Maybe you’re already familiar with Dominique Ansel’s now famous cronuts from NYC, delicate macarons from France, or healthy smoothie bowls inspired by Brazil’s açaí na tigela, adapted and popularized in the US. You can already find stores serving these in Beijing – but what about the equivalently delicious, less raved about, food trends?

Not to worry, we’ve uncovered the mystery locations for you.

Okay, they aren’t really hidden, but one might call them underground restaurants if such places exist. Their names may not ring a bell, but trust us, they are worth a try. You can thank us later at our 2nd International Foodie Weekend (Aug 13-14) in Sanlitun. Purchase discounted tickets or enter our Instagram competition by hashtagging your best food photos with #TBJFoodie and @the_beijinger for a chance to win a ticket.

Ramen Burger

Still in college or missing your college days? It’s time to up your instant noodle game with this ramen burger. Created by Keizo Shimamo in the US in 2013, the same year as the cronut, the ramen burger has been dubbed the “cronut’s savory counterpart.” Exactly what its name implies, the fast food trend takes the fillings of a burger and instead of ordinary buns, places it between compressed ramen noodle rounds. Although easy enough to recreate at home, relive those lazy college days by ordering take-out or dropping by Kung-fu Bear Noodles.

Kung-fu Bear Noodles 熊样功夫面 
201, Block 1, 2 China Red Street, Gongti East Road, Sanlitun (8587 1366)
三里屯工人体育馆东路丙2号中国红街1号楼201室

Sushi Burger / Rice Burger

Keeping the same concept in mind, we delve into the more complicated sushi burger. It became an online sensation this year, but a UK Japanese sushi chain, known as YO! Sushi, launched their sushi burger in 2013. You may be noticing a trend as it seems like innovation in the food scene thrived that year for crazy food mash-ups The recipe takes rice as the component for buns, sandwiches it with fillings such as sashimi, tempura, crab meat, avocado, and wasabi – if you dare – top it off with a sprinkle of sesame seeds, garnish with seaweed and you’ve got yourself, possibly, the healthiest burger ever. However, we imagine it’d be hard to eat, attempting to keep the rice patty from falling apart. Do you use chopsticks? Do you use a knife and fork? Do you use your hands? Beats us. Try it and let us know. We wish we could have found a replica in Beijing, but the closest thing we found was a Korean rice burger place that fills their burgers with kimchi, corn, ham, pickles – basically what you would find in the Korean equivalent of sushi, known as kimbap. It’s only appropriate that this restaurant is located inside a college campus. Maybe the kimbap burger will be the next big thing.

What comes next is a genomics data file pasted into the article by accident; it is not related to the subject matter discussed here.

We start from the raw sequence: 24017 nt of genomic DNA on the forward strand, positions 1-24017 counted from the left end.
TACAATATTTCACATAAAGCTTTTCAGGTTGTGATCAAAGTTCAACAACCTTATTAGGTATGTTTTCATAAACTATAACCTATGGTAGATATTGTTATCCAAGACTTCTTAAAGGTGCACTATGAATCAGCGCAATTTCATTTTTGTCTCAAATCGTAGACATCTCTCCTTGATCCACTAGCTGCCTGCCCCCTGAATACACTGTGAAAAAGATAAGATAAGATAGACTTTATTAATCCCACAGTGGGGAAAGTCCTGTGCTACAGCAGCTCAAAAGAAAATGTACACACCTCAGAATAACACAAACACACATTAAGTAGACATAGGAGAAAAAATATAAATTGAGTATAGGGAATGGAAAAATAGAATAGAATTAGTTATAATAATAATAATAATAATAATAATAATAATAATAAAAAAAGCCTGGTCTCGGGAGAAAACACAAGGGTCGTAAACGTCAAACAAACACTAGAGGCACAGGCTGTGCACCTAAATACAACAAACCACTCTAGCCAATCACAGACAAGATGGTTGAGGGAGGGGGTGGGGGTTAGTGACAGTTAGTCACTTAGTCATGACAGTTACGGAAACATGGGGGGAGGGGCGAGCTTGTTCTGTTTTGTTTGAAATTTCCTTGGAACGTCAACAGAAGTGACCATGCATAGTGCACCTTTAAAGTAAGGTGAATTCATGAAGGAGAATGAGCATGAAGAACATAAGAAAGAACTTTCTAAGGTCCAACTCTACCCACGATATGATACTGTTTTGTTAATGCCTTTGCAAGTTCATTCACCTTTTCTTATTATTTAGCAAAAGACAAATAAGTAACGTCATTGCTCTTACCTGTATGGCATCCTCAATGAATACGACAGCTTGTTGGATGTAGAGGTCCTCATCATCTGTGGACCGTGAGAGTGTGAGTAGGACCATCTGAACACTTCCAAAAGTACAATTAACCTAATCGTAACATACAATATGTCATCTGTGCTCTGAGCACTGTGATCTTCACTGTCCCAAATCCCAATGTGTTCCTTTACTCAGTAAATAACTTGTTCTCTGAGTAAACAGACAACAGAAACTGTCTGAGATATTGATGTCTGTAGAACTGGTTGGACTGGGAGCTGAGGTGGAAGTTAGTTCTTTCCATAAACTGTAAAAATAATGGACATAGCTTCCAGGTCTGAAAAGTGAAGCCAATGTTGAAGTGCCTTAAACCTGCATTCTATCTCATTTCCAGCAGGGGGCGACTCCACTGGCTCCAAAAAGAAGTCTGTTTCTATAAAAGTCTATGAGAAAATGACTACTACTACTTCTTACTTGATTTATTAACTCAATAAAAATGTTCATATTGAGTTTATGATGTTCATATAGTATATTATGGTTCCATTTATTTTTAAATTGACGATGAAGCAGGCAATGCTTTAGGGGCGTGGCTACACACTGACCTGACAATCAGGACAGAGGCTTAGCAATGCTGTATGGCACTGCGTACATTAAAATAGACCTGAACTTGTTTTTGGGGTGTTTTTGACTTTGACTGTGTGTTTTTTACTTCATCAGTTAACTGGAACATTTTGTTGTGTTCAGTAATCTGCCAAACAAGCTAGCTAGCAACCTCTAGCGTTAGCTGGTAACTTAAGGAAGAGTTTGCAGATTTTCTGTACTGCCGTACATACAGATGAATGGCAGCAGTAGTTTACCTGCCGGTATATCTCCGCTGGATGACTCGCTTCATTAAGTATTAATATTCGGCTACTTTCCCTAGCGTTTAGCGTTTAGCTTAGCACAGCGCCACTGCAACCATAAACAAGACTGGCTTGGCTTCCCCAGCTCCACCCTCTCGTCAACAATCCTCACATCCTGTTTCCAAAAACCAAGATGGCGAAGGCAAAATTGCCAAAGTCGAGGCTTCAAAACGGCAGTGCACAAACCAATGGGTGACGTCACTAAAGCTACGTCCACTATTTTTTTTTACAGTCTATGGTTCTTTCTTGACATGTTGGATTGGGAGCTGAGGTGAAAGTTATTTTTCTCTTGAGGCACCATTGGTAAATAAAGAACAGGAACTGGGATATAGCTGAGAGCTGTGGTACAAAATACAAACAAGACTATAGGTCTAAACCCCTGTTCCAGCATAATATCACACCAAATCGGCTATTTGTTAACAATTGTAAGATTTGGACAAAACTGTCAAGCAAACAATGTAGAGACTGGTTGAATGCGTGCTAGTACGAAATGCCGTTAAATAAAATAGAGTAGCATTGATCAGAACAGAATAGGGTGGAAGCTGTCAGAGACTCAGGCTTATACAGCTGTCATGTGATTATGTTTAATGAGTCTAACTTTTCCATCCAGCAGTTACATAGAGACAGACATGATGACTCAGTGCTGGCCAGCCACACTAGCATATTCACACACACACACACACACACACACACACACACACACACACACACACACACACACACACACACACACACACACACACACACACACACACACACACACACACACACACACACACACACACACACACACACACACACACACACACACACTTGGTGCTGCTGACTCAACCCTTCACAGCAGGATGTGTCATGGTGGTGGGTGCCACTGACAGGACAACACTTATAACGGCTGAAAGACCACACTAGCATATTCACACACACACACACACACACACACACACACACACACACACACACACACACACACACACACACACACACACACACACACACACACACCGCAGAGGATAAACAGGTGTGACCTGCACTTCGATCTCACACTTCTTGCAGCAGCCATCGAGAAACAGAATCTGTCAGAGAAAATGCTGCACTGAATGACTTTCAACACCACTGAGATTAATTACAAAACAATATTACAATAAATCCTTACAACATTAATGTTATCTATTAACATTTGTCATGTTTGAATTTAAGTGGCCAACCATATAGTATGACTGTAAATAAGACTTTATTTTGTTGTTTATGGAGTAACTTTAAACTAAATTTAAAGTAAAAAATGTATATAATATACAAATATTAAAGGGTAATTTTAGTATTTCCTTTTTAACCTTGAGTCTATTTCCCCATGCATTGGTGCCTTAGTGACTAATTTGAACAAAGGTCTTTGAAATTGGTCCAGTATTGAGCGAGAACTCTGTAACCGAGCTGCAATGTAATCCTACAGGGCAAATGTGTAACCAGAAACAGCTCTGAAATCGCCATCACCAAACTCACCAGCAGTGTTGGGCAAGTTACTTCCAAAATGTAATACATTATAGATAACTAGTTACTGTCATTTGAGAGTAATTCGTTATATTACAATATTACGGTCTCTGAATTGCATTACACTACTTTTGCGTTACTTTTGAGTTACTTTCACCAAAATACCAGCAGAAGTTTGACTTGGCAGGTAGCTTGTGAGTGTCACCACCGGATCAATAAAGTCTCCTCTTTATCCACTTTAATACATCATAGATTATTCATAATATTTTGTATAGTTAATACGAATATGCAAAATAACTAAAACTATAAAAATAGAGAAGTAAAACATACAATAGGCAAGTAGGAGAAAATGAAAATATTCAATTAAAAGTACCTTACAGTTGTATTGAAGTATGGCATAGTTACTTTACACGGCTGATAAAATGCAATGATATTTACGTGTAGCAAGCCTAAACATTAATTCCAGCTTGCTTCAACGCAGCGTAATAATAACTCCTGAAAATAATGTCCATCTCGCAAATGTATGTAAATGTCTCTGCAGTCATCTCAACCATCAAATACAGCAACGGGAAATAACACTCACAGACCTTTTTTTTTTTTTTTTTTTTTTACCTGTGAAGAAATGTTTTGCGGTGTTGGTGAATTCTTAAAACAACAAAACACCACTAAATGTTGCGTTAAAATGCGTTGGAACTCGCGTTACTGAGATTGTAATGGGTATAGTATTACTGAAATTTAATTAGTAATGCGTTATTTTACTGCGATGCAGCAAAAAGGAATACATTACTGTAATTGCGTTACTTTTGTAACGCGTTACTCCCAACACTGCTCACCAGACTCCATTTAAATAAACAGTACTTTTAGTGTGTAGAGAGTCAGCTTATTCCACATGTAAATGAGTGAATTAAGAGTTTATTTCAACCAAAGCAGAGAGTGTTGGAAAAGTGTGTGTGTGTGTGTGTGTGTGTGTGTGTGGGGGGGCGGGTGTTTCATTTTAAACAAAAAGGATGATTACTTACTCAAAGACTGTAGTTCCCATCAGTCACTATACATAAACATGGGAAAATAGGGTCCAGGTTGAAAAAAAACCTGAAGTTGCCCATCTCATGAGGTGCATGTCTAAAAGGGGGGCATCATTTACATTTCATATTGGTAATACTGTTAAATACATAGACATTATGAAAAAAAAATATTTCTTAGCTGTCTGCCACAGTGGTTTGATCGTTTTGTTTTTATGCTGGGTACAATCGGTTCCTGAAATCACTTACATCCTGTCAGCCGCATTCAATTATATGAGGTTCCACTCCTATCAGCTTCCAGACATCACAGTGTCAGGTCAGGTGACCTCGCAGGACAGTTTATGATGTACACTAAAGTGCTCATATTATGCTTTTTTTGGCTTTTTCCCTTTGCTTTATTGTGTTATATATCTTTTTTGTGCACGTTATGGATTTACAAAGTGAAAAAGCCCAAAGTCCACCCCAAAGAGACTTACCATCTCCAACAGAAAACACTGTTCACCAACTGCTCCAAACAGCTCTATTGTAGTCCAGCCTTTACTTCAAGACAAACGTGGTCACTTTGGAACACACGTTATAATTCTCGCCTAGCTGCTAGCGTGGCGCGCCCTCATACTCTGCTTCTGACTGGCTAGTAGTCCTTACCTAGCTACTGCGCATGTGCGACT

DDung’s Bob Burger 咚咚米汉堡
Beijing International Studies University (previously known as Beijing Second Foreign Languages Institute) (186 1222 2175)
第二外国语学院内第一食堂

Bagel Sandwich 

The bagel is widely recognized as a breakfast staple for New Yorkers, but not many people know that the dense, chewy bread originated in the Jewish communities of Poland. While the bagel sandwich has been around since the 1990s in the US, it has been kept mainstream by the millions of tourists visiting New York City for a taste of the bagel. If you ever find yourself in the city, I recommend going to Barney Greengrass on the Upper West Side for the best lox bagel sandwich with cream cheese. The traditional bagel sandwich is a savory dish but variations from dessert bagels to rainbow bagels have emerged in recent years. Earlier this year, the Korean chain Mono Cheese opened their first store in Beijing. They offer bagel sandwiches with cream cheese fillings in 12 different flavors. We’re overwhelmed by choice, which one will you try?

Mono Cheese 摩诺芝士 
Lower Ground Floor, 88 Beijing Wangfujing Yintai Mall
王府井银泰in88地下一层
0665G, First Floor, Building 6, Jianwai SOHO East